What is the lowest cost for an 8" high cap that will fit my brick chimney with an outside diameter of 17.75" X 27"?
on November 9, 2012
Answer:Unfortunately, I do not have a cap in these exact dimensions. However, I do have caps that are slightly smaller and can be attached to the top of the chimney, rather than around the outer perimeter.
By Bob from Seattle on February 14, 2014
I have a Napoleon GDi44 with two 3 inch liners that attach to a Napoleon 14 x 16 high wind co-terminal (GDi226). The flue is a clay tile 12 x 16 in size and extends 10 inches above the crown. Do you have anything that can be used to attach the terminal to the flue, or a base that the terminal can be attached to for mounting to the flue?
By Collin C. - NFI Master Hearth Professional on February 14, 2014
Answer:Unfortunately, we do not offer any particular attachment to be used with the co-linear termination. Typically, the terminal would be attached with construction adhesive, but if you have too much overlap and air space results, you may need have a custom mounting plate made for the terminal to attach to. The only other option would be to cut down the terra cotta flue tile to be flush with the crown, allowing the termination to be cemented directly to the crown mortar.
By Tom from Long Valley, NJ on September 8, 2014
Is there a minimum distance from the top of the flu to the underside of the top of the cap? I wanted to make sure that I had enough distance to allow a proper flow.
By eFireplaceStore on September 9, 2014
Answer:The minimum required gap between the top of a clay flue tile and the underside of the cap lid is five inches. Keep in mind that this is a minimum and an inch or two of extra space will help to improve draft further, especially on shorter chimneys.
By Ann from Winston-Salem, NC on August 29, 2014
I have a flue, 10 3/8 inches square, flush with the chimney top. I want a chimney cap with mesh to keep out the birds and the top to keep out the rain. What would you suggest?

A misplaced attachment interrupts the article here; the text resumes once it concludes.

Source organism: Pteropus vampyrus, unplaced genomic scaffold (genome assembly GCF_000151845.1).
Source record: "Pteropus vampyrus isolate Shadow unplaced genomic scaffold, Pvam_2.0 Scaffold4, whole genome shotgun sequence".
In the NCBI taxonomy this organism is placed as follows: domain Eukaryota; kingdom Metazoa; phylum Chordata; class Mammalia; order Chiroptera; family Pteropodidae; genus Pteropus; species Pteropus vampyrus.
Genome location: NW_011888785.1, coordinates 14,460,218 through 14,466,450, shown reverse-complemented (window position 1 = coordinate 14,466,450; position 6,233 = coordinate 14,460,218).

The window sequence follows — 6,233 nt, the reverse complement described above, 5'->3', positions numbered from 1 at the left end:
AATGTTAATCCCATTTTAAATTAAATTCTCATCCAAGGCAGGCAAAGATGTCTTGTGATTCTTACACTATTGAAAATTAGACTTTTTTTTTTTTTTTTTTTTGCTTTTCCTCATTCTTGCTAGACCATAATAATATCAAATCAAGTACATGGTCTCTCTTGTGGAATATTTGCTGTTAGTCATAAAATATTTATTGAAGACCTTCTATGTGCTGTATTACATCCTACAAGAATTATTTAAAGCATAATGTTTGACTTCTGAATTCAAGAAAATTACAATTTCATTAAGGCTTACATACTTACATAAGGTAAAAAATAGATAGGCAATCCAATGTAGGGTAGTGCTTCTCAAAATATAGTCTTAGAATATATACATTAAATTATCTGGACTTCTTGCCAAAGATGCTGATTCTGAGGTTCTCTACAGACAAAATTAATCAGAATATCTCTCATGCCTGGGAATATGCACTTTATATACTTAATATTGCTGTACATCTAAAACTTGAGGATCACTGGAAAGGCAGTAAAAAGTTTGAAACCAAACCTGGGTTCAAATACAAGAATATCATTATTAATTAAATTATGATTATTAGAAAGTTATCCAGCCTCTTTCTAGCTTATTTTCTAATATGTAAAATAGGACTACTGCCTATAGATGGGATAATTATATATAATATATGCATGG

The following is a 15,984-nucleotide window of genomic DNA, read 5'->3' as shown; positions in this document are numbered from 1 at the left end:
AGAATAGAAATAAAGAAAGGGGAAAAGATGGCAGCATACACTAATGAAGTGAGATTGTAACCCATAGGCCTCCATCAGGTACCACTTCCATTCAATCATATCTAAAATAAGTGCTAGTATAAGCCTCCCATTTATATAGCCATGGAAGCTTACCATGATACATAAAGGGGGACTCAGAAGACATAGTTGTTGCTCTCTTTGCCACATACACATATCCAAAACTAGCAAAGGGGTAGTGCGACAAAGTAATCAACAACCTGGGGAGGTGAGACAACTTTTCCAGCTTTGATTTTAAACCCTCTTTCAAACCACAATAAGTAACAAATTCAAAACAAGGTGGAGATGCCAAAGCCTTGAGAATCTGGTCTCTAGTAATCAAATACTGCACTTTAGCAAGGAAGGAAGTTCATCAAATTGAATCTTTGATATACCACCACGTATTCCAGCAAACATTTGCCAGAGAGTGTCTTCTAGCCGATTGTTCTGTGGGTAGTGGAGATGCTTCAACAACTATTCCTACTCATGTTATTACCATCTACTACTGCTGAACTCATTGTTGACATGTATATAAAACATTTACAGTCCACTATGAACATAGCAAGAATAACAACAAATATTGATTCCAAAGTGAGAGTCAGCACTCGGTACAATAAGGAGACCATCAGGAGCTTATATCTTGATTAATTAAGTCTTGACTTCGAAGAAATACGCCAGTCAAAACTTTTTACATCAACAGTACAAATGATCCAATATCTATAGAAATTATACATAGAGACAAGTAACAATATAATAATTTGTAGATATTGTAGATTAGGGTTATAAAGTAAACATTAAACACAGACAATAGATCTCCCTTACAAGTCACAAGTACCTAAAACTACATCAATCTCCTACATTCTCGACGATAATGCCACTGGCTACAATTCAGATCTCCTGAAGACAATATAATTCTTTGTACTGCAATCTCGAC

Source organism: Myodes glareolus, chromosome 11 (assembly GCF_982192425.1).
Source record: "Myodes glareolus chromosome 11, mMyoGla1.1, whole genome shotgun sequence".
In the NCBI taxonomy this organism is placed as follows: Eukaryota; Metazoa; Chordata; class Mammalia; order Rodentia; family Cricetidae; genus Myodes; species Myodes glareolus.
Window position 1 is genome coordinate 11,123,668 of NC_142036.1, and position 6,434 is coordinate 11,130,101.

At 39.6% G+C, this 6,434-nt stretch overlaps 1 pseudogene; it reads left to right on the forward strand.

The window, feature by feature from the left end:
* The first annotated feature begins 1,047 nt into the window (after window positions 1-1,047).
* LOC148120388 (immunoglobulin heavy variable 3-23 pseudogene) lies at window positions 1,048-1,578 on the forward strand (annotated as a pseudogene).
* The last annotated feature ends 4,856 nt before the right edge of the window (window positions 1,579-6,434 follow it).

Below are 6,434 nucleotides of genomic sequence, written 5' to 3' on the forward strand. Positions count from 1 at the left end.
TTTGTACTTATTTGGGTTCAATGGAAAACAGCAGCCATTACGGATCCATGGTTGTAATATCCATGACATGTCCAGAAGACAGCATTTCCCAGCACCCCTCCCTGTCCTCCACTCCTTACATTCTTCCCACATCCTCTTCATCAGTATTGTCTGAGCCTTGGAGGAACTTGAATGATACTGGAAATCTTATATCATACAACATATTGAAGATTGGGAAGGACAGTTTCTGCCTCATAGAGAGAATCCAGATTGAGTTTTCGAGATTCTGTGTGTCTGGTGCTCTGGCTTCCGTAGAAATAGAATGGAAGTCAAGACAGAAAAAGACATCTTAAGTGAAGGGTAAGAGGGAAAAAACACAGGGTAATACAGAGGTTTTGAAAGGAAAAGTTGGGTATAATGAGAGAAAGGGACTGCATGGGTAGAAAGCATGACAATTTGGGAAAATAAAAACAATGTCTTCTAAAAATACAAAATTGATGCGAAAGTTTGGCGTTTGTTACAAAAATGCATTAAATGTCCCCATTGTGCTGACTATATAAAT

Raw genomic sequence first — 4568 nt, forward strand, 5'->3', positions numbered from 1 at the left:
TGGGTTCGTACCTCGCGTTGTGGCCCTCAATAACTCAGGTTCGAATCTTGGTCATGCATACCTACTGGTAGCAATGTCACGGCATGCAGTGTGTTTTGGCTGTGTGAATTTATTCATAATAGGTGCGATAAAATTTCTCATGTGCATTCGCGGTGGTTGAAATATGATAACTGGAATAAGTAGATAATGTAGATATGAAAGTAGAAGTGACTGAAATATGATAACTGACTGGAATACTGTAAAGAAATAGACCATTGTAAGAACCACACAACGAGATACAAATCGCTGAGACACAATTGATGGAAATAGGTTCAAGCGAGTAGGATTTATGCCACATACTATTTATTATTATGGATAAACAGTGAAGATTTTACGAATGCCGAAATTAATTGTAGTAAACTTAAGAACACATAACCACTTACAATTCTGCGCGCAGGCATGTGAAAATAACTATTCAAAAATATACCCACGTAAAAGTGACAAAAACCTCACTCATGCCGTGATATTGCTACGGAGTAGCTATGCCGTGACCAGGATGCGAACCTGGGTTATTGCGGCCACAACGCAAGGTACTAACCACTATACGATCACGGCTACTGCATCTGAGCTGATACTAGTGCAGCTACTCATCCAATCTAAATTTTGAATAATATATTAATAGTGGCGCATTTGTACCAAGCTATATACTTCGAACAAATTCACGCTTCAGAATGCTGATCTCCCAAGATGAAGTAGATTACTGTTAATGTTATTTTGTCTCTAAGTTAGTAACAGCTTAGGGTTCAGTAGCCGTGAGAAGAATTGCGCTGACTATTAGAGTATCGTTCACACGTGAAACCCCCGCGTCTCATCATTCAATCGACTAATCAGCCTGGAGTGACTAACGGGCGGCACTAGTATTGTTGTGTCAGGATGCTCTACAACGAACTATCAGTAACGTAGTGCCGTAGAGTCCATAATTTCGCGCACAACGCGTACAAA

By eFireplaceStore on August 29, 2014
By Paul from Trenton, Ontario on November 4, 2012
I have a 5-inch liner inside an 8 inch x 12 inch clay flue tile. Can you please advise products that will fit this application? I prefer copper.
By Collin C. - NFI Master Hearth Professional on November 5, 2012
As far as capping the 8 x 12 flue tile goes, the Gelco 8 in. x 13 in.
cap could be adjusted to work. However, I am unsure of how your 5-inch liner is currently supported. It is possible to attach this cap over an existing top plate, if that is what you currently have.
Also, the supplier of this cap will not ship to Canada, but we could ship to a U.S. location for shipment forwarding of the cap.
By Perry from Cutler, Ohio on November 24, 2012
I purchased 6" double wall Super-Vent chimney pipe and I need to purchase a chimney cap. Is a Super-Vent cap the only brand that will work with this pipe?
By Collin C. - NFI Master Hearth Professional on November 26, 2012
Any push-in type of 6 inch cap for factory built chimneys will work. Selkirk's SuperPro line also uses the same type of twist lock mechanism as their Supervent line. As such, this SuperPro All-Fuel Deluxe Chimney Rain Cap
would offer a direct fit to your existing chimney and would give a factory appearance.
By Eric from Hillsborough, NJ on May 2, 2014
I need to cap off two chimneys on my home. The round opening is 10" diameter but the opening doesn't extend very far out. The rectangular opening is about 42" wide by 22.5" wide for the outside brick measurement.
I would like to know if any 10" round diameter rain cap will work for the first chimney. For the second, do you sell rectangular solid caps to cover the opening completely? That chimney is not in use.
By Collin C. - NFI Master Hearth Professional on May 5, 2014
For the first chimney, it appears you have enough projection to use a cap such as the HomeSaver Pro 10 in. Diameter Base Black Steel Chimney Cap for Round Clay Flue Tiles
. For the second chimney, a custom solid cover can be fabricated. This will include a reinforced center span and drip edge, also in black galvanized steel. If you would like to place an order for the custom cap, I can contact you via phone to do so.
By Dona from Searcy, AR on November 4, 2012
I have a double-wall solid pack insulated round chimney pipe. The interior pipe is 6". Exterior is 9". My present chimney cap has the interior pipe and then an exterior wall that fits over the outside pipe. The stove is installed in the front, on a very steep roof that is a single story in the front and two story in the back.
I need a replacement but am not sure exactly what to get. The company that installed the stove is out of business and there is nothing to tell me the brand of the original cap (22 years old).
By Tyler M. - Fireplace Specialist on November 5, 2012
By Teresa from Satsuma, Florida on January 18, 2013
I have a 1992 mobile home that has a FMI fullview fireplace model # 36ECM ll. I am trying to find a replacement round top termination cap. Do you know where I can get one?
By Tyler M. - Fireplace Specialist on January 18, 2013